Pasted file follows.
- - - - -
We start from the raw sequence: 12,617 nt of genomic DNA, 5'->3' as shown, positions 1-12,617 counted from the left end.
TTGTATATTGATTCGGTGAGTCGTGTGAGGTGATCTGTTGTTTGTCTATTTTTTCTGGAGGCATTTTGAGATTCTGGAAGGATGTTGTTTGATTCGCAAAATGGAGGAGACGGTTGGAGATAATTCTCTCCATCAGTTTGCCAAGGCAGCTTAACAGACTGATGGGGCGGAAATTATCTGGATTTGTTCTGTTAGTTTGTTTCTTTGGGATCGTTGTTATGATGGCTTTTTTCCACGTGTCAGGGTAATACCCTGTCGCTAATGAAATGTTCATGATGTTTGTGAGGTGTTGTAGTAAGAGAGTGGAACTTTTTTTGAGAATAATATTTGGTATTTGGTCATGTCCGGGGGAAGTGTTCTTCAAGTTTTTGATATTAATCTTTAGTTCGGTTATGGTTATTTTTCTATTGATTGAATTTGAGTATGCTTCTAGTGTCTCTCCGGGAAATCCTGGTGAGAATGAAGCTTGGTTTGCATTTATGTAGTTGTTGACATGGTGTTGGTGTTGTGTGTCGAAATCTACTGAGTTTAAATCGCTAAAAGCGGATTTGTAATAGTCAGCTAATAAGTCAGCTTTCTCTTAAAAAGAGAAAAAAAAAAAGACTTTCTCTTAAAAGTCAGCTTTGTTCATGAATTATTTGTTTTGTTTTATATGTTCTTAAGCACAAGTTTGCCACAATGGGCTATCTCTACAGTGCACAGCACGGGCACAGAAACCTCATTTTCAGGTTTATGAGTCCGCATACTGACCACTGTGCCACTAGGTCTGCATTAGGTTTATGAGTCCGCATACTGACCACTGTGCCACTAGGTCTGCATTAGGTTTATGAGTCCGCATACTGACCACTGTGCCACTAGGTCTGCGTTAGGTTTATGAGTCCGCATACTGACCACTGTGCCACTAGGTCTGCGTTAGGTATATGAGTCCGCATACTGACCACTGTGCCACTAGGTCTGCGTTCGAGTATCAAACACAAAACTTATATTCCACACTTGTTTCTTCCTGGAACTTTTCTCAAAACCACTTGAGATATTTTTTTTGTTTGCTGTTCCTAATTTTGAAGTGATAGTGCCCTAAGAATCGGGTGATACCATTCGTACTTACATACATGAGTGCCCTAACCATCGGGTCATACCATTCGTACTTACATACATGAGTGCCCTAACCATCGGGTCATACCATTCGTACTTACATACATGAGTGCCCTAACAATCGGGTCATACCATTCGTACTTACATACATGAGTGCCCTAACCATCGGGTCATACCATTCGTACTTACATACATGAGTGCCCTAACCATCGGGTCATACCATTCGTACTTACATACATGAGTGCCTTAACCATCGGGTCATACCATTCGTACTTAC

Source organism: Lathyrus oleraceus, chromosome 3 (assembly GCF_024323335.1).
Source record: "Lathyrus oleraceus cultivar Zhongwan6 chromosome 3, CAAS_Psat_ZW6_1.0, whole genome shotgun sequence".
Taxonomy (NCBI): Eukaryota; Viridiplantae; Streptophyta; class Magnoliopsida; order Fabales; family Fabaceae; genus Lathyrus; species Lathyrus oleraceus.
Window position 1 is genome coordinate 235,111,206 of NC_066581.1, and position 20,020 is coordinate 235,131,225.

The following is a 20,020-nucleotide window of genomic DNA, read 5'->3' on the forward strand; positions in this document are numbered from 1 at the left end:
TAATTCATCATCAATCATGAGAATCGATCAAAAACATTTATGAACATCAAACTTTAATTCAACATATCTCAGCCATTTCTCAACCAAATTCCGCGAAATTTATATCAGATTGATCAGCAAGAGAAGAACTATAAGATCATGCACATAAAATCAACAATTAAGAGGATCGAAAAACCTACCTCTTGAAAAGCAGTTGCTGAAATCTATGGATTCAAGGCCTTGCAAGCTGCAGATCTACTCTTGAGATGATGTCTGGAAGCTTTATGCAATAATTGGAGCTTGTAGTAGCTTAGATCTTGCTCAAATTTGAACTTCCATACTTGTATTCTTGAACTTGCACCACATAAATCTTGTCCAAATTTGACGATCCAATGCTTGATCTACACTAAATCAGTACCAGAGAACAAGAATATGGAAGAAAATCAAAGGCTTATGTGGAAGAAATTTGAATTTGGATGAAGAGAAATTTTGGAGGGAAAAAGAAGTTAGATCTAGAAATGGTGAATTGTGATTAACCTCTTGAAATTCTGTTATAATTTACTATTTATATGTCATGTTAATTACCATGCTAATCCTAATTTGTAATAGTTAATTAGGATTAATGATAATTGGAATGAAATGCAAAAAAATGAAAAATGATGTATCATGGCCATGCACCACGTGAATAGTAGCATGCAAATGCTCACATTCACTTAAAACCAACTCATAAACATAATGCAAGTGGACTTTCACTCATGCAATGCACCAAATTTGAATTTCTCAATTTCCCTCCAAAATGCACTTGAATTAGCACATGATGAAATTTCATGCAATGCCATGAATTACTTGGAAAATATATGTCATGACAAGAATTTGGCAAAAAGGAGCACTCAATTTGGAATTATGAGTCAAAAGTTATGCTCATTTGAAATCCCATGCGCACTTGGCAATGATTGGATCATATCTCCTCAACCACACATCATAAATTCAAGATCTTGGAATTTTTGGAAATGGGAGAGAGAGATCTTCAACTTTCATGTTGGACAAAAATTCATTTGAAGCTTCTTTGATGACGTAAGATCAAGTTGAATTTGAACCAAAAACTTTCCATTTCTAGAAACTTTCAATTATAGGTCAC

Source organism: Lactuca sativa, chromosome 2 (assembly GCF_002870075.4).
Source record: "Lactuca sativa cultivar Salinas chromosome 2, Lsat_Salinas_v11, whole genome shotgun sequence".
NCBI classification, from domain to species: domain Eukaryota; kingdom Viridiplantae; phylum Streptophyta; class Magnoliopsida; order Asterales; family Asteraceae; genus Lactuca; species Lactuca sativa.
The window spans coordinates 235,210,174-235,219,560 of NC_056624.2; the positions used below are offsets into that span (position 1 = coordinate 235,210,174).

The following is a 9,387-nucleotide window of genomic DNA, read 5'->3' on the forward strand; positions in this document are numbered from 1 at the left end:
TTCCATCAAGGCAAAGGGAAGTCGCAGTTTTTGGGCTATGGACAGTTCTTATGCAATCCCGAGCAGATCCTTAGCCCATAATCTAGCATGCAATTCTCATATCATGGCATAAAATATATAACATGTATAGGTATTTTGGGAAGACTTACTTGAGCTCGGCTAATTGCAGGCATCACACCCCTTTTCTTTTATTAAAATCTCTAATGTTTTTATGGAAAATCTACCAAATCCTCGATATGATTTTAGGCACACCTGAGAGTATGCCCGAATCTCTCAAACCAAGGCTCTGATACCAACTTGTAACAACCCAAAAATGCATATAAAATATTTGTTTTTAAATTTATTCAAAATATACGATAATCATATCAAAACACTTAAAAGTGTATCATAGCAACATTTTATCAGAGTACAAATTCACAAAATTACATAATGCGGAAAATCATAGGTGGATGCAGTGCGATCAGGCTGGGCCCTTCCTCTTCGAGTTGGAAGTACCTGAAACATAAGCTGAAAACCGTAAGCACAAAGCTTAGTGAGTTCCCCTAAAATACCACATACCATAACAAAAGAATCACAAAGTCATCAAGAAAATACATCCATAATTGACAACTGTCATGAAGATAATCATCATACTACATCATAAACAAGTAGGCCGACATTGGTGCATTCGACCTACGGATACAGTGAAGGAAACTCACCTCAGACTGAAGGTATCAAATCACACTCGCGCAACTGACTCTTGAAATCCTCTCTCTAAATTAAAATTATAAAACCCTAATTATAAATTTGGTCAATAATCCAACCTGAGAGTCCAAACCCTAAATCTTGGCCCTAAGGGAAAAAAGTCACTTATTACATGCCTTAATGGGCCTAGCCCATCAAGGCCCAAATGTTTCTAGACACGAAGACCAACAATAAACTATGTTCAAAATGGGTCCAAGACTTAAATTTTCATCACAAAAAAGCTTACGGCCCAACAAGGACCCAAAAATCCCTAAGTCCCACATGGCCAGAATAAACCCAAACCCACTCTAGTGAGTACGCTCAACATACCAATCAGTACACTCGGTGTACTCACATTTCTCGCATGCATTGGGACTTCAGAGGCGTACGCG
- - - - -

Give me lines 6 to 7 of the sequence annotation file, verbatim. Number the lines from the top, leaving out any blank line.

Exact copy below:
Window position 1 is genome coordinate 235,111,206 of NC_066581.1, and position 20,020 is coordinate 235,131,225.

The following is a 20,020-nucleotide window of genomic DNA, read 5'->3' on the forward strand; positions in this document are numbered from 1 at the left end: